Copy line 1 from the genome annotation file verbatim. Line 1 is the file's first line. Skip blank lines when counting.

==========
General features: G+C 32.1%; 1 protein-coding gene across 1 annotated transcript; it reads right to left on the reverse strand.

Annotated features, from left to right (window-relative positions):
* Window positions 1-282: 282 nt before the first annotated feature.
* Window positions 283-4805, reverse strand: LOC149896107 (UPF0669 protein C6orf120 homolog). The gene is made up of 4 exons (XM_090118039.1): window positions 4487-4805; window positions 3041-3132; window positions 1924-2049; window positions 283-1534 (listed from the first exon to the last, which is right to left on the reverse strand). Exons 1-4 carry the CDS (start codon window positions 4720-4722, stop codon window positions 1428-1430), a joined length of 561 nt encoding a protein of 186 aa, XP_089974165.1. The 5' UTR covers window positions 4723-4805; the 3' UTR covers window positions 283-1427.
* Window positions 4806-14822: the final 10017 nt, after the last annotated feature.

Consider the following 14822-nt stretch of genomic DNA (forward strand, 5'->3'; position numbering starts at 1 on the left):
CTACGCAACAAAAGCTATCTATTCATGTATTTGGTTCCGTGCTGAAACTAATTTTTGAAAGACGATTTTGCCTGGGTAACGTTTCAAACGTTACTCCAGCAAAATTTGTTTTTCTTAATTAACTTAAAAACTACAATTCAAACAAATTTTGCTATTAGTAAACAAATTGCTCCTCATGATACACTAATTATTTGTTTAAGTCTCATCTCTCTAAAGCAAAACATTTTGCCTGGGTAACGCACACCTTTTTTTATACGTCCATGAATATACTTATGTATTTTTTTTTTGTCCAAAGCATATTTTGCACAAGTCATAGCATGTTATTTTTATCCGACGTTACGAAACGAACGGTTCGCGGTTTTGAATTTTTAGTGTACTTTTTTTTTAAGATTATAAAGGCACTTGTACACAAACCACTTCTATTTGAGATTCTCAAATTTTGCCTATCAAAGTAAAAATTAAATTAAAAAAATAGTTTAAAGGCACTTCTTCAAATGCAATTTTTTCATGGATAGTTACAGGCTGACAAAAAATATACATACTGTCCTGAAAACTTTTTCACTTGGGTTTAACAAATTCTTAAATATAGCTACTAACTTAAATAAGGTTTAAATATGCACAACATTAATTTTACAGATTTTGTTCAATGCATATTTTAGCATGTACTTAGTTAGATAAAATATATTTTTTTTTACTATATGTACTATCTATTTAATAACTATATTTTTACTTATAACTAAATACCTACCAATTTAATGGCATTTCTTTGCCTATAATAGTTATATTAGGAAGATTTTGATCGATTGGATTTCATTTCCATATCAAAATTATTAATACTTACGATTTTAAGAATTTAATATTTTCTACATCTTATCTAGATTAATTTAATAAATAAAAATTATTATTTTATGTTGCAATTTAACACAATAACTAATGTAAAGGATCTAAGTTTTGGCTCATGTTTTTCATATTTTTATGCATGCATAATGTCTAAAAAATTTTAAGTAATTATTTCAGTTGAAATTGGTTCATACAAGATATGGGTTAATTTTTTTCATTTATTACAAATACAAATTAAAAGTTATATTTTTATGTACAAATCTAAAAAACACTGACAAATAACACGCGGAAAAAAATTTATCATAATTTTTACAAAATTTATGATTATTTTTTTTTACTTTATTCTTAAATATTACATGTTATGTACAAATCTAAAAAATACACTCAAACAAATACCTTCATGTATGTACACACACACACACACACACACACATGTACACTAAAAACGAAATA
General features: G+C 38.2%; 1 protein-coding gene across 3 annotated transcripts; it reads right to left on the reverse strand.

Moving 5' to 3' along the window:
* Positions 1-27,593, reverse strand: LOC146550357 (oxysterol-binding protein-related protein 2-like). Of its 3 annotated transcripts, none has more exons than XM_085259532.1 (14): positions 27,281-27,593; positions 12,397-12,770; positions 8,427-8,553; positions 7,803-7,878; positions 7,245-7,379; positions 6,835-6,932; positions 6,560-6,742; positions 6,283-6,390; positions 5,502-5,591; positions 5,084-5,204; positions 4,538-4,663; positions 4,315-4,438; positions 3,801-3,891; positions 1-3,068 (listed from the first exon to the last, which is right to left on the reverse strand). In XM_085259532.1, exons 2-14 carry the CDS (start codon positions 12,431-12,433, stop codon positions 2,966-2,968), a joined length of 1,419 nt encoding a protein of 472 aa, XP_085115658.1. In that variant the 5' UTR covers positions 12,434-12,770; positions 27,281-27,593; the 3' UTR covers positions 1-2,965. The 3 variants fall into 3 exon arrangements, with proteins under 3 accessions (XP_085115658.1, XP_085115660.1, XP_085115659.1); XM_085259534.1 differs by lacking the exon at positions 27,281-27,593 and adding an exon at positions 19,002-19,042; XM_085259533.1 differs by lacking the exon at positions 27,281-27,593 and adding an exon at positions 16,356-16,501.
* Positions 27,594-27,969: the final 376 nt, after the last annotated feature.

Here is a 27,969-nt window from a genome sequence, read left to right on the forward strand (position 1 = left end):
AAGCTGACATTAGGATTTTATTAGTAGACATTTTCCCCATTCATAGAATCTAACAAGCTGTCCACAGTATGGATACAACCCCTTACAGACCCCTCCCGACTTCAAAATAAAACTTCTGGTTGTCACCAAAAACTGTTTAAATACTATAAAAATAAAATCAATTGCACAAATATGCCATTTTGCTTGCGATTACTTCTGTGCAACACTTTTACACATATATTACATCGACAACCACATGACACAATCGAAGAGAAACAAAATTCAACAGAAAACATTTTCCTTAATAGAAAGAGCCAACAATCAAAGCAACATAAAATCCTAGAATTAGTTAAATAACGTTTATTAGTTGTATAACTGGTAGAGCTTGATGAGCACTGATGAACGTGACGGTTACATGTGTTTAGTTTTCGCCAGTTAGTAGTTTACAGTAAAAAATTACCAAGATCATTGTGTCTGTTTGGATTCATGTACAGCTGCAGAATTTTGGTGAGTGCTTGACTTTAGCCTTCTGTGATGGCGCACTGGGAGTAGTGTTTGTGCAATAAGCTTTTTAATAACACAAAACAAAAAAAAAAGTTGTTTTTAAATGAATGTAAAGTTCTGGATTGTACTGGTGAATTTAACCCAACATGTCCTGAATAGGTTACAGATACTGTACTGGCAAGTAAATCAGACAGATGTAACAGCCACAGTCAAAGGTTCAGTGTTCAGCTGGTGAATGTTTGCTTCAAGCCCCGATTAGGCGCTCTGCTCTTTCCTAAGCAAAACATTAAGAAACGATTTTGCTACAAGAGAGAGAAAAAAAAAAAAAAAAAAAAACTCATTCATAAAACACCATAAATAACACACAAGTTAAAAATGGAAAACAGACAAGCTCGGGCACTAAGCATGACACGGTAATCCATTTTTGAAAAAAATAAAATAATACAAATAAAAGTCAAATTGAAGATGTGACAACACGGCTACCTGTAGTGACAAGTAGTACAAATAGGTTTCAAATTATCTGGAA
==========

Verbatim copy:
General features: G+C 32.1%; 1 protein-coding gene across 1 annotated transcript; it reads right to left on the reverse strand.